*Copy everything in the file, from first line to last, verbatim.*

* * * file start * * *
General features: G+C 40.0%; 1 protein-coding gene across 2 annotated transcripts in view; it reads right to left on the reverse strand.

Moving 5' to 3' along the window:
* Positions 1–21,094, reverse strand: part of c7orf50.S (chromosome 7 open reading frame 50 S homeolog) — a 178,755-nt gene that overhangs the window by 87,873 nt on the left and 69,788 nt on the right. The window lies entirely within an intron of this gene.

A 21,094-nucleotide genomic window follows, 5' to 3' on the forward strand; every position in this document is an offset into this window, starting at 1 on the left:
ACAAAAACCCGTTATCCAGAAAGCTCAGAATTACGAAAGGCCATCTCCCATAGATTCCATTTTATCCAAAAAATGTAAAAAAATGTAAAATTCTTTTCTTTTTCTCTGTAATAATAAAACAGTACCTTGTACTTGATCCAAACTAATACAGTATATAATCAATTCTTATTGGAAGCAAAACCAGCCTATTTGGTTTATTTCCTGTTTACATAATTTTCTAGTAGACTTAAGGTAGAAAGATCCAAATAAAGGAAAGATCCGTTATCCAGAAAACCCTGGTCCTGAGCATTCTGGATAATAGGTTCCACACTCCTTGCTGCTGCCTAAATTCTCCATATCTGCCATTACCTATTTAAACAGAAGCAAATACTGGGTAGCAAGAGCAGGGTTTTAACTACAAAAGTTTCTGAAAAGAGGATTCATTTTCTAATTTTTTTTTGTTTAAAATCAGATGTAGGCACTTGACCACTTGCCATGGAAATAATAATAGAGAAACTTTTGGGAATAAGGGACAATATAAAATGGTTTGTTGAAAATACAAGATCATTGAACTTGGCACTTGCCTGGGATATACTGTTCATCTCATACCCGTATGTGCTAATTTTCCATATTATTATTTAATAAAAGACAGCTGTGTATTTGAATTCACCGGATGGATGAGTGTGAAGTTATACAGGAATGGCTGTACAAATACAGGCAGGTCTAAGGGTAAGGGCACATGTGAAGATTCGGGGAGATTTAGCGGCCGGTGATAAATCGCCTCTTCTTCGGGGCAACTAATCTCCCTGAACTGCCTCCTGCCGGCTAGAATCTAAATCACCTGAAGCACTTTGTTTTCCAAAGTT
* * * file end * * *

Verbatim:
General features: G+C 40.0%; 1 protein-coding gene across 2 annotated transcripts in view; it reads right to left on the reverse strand.

Moving 5' to 3' along the window:
* Positions 1–21,094, reverse strand: part of c7orf50.S (chromosome 7 open reading frame 50 S homeolog) — a 178,755-nt gene that overhangs the window by 87,873 nt on the left and 69,788 nt on the right. The window lies entirely within an intron of this gene.

A 21,094-nucleotide genomic window follows, 5' to 3' on the forward strand; every position in this document is an offset into this window, starting at 1 on the left:
ACAAAAACCCGTTATCCAGAAAGCTCAGAATTACGAAAGGCCATCTCCCATAGATTCCATTTTATCCAAAAAATGTAAAAAAATGTAAAATTCTTTTCTTTTTCTCTGTAATAATAAAACAGTACCTTGTACTTGATCCAAACTAATACAGTATATAATCAATTCTTATTGGAAGCAAAACCAGCCTATTTGGTTTATTTCCTGTTTACATAATTTTCTAGTAGACTTAAGGTAGAAAGATCCAAATAAAGGAAAGATCCGTTATCCAGAAAACCCTGGTCCTGAGCATTCTGGATAATAGGTTCCACACTCCTTGCTGCTGCCTAAATTCTCCATATCTGCCATTACCTATTTAAACAGAAGCAAATACTGGGTAGCAAGAGCAGGGTTTTAACTACAAAAGTTTCTGAAAAGAGGATTCATTTTCTAATTTTTTTTTGTTTAAAATCAGATGTAGGCACTTGACCACTTGCCATGGAAATAATAATAGAGAAACTTTTGGGAATAAGGGACAATATAAAATGGTTTGTTGAAAATACAAGATCATTGAACTTGGCACTTGCCTGGGATATACTGTTCATCTCATACCCGTATGTGCTAATTTTCCATATTATTATTTAATAAAAGACAGCTGTGTATTTGAATTCACCGGATGGATGAGTGTGAAGTTATACAGGAATGGCTGTACAAATACAGGCAGGTCTAAGGGTAAGGGCACATGTGAAGATTCGGGGAGATTTAGCGGCCGGTGATAAATCGCCTCTTCTTCGGGGCAACTAATCTCCCTGAACTGCCTCCTGCCGGCTAGAATCTAAATCACCTGAAGCACTTTGTTTTCCAAAGTT